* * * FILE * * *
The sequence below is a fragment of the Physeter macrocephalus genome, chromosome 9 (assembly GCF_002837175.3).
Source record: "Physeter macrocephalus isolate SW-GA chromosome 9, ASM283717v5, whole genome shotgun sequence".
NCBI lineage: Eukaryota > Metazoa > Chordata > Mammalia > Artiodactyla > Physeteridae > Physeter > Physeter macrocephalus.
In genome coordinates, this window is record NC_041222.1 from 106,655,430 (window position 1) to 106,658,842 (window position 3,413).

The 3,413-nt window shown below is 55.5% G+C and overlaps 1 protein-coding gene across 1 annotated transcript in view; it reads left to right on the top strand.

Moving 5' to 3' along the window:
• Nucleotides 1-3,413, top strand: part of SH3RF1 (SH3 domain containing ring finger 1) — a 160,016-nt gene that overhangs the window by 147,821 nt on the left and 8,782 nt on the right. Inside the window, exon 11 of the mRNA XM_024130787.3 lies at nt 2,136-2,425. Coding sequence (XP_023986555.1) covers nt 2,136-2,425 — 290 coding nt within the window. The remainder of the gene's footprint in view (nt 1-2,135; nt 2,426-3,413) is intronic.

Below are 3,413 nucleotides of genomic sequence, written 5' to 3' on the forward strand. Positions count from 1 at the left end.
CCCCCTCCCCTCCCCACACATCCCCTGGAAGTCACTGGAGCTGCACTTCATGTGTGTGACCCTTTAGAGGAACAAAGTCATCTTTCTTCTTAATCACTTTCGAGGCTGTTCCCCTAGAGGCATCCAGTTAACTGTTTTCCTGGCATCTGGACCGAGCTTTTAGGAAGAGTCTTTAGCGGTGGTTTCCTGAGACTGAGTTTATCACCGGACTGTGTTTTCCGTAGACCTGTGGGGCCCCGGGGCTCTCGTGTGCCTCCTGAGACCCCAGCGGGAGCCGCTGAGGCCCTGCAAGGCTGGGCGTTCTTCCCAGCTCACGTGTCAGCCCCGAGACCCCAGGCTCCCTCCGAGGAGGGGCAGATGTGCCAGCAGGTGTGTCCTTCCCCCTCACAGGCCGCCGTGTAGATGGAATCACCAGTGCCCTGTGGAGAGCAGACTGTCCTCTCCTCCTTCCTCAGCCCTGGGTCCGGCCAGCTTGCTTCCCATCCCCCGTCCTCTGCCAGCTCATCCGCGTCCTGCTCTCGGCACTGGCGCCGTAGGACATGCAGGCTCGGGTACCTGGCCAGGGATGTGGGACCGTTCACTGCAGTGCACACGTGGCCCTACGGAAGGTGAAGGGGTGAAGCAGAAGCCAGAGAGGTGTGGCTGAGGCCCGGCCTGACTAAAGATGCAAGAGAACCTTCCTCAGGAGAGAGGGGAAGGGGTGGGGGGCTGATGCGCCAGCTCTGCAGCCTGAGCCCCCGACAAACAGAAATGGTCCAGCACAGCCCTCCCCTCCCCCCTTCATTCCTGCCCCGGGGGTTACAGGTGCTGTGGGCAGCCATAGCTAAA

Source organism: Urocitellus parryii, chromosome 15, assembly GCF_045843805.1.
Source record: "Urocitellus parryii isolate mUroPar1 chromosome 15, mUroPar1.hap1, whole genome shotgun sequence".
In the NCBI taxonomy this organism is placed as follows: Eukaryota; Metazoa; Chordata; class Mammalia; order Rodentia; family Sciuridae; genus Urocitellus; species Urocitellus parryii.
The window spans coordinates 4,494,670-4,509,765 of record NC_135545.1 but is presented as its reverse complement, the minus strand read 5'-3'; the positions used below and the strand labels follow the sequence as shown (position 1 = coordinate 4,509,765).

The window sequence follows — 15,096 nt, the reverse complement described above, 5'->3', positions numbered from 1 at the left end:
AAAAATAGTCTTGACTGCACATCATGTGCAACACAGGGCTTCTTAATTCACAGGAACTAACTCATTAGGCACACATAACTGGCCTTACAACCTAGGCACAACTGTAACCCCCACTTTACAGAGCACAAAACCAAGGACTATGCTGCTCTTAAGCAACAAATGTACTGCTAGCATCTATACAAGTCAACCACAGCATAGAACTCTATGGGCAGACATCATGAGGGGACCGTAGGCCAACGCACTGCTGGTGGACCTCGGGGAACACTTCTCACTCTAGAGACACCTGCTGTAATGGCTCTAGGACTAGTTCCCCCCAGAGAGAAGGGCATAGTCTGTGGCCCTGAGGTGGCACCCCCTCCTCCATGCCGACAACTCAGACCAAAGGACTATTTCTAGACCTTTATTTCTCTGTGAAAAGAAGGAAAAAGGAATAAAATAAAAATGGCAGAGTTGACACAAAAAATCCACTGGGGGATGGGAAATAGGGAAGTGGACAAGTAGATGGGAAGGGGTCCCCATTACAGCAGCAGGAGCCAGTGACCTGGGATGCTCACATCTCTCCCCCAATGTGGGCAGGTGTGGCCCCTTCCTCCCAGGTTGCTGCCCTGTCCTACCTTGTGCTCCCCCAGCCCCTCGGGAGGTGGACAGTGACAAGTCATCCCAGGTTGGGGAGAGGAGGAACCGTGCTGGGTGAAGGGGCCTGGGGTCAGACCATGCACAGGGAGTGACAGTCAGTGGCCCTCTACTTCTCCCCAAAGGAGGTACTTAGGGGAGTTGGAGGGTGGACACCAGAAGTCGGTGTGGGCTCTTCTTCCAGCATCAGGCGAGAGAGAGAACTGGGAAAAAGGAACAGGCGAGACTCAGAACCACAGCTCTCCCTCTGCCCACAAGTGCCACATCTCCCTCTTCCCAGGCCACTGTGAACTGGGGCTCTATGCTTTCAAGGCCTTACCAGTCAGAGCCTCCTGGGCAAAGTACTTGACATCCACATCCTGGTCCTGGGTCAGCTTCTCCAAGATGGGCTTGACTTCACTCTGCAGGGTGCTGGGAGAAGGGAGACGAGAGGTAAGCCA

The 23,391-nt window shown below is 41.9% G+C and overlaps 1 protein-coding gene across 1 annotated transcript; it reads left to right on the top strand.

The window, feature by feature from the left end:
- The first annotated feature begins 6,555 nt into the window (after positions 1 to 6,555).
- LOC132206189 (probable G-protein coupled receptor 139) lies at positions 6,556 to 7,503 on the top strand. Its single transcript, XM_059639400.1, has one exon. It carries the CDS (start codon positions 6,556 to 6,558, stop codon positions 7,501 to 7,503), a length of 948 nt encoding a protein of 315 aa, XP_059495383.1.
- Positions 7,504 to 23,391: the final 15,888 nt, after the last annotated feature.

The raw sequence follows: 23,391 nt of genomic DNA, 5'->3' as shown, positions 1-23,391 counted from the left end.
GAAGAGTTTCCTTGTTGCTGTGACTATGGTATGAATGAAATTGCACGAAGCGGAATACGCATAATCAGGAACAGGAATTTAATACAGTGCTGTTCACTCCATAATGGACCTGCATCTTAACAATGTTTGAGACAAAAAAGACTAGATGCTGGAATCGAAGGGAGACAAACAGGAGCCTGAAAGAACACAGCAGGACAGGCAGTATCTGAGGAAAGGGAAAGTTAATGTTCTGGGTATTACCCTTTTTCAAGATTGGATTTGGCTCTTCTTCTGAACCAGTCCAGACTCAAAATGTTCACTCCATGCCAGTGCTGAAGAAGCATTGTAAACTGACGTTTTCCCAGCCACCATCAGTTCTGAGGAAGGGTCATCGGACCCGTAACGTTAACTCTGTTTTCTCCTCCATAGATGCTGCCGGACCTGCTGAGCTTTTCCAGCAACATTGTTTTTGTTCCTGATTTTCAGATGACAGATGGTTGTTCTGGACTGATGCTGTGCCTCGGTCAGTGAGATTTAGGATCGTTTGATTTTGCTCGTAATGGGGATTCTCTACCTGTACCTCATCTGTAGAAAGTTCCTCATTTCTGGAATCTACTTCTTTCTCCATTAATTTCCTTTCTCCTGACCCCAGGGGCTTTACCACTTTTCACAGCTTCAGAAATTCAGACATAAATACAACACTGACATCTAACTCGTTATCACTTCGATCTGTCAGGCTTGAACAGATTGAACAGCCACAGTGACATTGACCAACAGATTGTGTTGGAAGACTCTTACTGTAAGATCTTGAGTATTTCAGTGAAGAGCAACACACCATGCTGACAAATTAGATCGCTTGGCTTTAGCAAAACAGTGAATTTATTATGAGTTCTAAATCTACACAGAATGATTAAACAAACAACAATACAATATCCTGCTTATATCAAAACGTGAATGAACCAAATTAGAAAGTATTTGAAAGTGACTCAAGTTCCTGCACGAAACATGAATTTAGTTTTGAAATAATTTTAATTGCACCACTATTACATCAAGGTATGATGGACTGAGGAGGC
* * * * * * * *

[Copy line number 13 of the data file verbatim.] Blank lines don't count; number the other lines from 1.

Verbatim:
The window spans coordinates 4,494,670-4,509,765 of record NC_135545.1 but is presented as its reverse complement, the minus strand read 5'-3'; the positions used below and the strand labels follow the sequence as shown (position 1 = coordinate 4,509,765).